Experts on Islamic terrorism are now everywhere, spouting wisdom on countless media outlets and blogs. Most of them—including scholars, novelists, scientists—reflexively summon their gut to explain what turns Muslims into terrorists, marshaling anecdotes and selective data as evidence. The Qur'an is the underlying cause to some, sociopolitical inequities to others; virgins in paradise explain much to some, follies of US foreign policy to others; hatred of "freedom-loving" West suffices for some, dislocations of modernity to others. Rare is the attempt to understand terrorists themselves as social and moral beings (as, for instance, in the movie Paradise Now).
An insightful analyst of modern terrorism is Scott Atran (see my previous post on Sacred Conflicts). He has done pioneering field research on suicide bombers and the social dynamics of terrorist networks. Watch this remarkable 40-minute lecture he gave at the Beyond Belief conference in Nov 2007 (attached below). The same material is summarized in this slideshow for the US State Department (I'm surprised they invited him and wonder how he was received). Here are ten conclusions I've selected from it:
Global Al-Qaeda is now a viral, social movement and political ideology, not a well organized operation with command and control. Young men self-radicalize in their social groups as soccer and camp buddies, neighbors and schoolmates, etc.
The new wave of terrorism is about "youth culture", not the Koran. It cannot be checked by military means or elders spouting niceties from the Koran, but with ideas and proposals for action that address their sense of injustice and moral outrage.
Prison radicalization in the USA vs. Europe differs significantly: Foreign-born Muslims, like Jews, are underrepresented in US prisons. But Muslims in European prisons are wildly
over-represented (for many of the same reasons that Blacks in US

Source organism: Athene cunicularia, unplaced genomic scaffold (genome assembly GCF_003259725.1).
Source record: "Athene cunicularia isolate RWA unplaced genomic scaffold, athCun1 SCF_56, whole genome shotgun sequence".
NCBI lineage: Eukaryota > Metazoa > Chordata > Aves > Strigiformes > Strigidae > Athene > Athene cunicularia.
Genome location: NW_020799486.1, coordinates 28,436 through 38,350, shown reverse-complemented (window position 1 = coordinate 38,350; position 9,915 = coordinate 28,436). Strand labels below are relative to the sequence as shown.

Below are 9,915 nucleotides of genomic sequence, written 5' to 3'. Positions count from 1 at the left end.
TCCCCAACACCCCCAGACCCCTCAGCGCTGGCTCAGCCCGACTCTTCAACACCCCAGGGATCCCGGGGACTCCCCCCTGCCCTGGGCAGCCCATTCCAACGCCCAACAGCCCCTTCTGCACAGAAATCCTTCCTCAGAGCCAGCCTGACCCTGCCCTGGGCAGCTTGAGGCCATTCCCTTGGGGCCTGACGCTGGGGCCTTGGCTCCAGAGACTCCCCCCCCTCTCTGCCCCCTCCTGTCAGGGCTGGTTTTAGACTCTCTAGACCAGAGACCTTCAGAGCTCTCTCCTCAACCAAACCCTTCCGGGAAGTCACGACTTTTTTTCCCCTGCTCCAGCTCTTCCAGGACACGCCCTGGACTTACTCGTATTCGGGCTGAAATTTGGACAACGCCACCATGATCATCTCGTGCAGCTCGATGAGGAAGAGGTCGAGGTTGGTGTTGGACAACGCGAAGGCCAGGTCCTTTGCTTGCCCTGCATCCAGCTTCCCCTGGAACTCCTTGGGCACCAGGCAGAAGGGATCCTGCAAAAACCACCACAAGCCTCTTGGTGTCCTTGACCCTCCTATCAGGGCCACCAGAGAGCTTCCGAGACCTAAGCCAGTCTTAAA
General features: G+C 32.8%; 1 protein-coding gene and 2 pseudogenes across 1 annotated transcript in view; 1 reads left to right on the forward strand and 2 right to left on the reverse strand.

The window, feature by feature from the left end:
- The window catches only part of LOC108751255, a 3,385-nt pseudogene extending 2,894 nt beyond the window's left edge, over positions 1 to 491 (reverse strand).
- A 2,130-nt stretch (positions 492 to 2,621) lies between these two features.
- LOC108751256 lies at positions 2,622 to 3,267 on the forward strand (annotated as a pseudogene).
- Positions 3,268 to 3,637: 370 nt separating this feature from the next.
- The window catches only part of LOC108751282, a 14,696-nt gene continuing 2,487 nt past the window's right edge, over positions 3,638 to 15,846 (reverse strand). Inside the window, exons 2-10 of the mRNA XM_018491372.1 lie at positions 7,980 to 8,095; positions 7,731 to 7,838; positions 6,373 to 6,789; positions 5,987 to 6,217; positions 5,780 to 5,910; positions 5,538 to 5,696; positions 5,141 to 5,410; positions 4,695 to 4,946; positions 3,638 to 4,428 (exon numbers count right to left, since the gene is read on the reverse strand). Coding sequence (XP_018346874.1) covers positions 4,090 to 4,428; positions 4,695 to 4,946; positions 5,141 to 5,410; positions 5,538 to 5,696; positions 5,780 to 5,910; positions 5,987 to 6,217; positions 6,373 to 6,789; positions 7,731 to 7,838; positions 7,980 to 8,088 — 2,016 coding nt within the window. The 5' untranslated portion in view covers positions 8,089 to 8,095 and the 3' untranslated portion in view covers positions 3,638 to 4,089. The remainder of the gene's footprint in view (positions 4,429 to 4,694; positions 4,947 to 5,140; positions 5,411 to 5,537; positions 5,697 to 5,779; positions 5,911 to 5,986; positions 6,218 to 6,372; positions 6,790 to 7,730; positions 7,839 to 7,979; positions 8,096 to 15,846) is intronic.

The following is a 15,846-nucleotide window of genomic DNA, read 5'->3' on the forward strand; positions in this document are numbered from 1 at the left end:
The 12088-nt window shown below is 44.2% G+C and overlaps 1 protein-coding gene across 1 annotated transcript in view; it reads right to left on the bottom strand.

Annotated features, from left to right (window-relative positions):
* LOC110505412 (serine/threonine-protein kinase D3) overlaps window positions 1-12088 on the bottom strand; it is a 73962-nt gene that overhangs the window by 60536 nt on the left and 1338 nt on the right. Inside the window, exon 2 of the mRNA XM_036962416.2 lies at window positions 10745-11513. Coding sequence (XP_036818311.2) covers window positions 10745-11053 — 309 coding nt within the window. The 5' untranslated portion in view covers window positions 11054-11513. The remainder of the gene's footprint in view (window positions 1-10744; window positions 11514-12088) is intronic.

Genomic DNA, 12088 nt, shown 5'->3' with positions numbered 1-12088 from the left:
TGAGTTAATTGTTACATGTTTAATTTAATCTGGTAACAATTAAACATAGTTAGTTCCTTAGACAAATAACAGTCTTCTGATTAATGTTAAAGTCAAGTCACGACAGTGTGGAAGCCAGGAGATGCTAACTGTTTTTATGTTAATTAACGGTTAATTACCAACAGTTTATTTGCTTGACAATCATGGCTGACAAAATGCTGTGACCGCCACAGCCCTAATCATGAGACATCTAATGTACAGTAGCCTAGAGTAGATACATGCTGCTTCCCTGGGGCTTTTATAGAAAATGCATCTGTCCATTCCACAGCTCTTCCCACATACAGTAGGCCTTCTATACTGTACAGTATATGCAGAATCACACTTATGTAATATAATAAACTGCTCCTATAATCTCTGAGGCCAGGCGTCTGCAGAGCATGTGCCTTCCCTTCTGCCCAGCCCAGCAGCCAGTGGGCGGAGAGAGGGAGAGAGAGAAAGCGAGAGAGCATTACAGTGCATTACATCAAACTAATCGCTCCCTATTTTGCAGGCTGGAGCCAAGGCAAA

prisons are over-represented). Nevertheless, prior religious education
is a negative predictor of radicalization.
Social welfare is not a solution, adding only to alienation and
boredom and to a hole in one's life more readily filled by radicalized
dreams of justice and glory. New dreams and heroes need to be
cultivated among the young.
Publicity is the oxygen of terrorism. Without publicity, terrorism
would probably die off. Publicity is hard to avoid in an open society where
media outlets seek news with dramatic psychological impact to attract
the most "eyeballs". [I should add that this is also in the interest of
politicians and the defense industry who stand to gain from an
climate of exaggerated fear.]
Non-Muslims should never preach to Muslims about what is true
Islam. This always backfires. Especially in the Middle East and
elsewhere, do not attempt to discredit fundamentalist ideology if it is non-violent.
Stop trying to impose ethnocentric values of Freedom and Democracy
on people. Imposing democratic institutions without cultural grounding
backfires. Elections are meaningless unless the majority elected feels
obliged to consult the minority and treat it with tolerance. It takes
time, patience, and deep commitment to persuade people of this.
PEW surveys show that in the Muslim world support of "Freedom and
Democracy" has declined since the onset of the Iraq War. Both radical
and traditional Islam value Justice and Fairness, not Freedom and
Democracy. Western notions of Freedom are compatible with Justice, and
Democracy with Fairness, but not in any "automatic" way.
Stop wasting millions of dollars studying the Koran and trying to
figure out what terrorists think from studies of Islam. Terrorists are
rarely Islamic scholars or know much anything about the Koran.
Stop trying to generate a catch-all approach to terrorist
profiling, radicalization processes, etc. These are very context
sensitive. What goes for one context (e.g., radicalization in a country
of origin) often does not translate directly into another
(radicalization in the immigrant diaspora).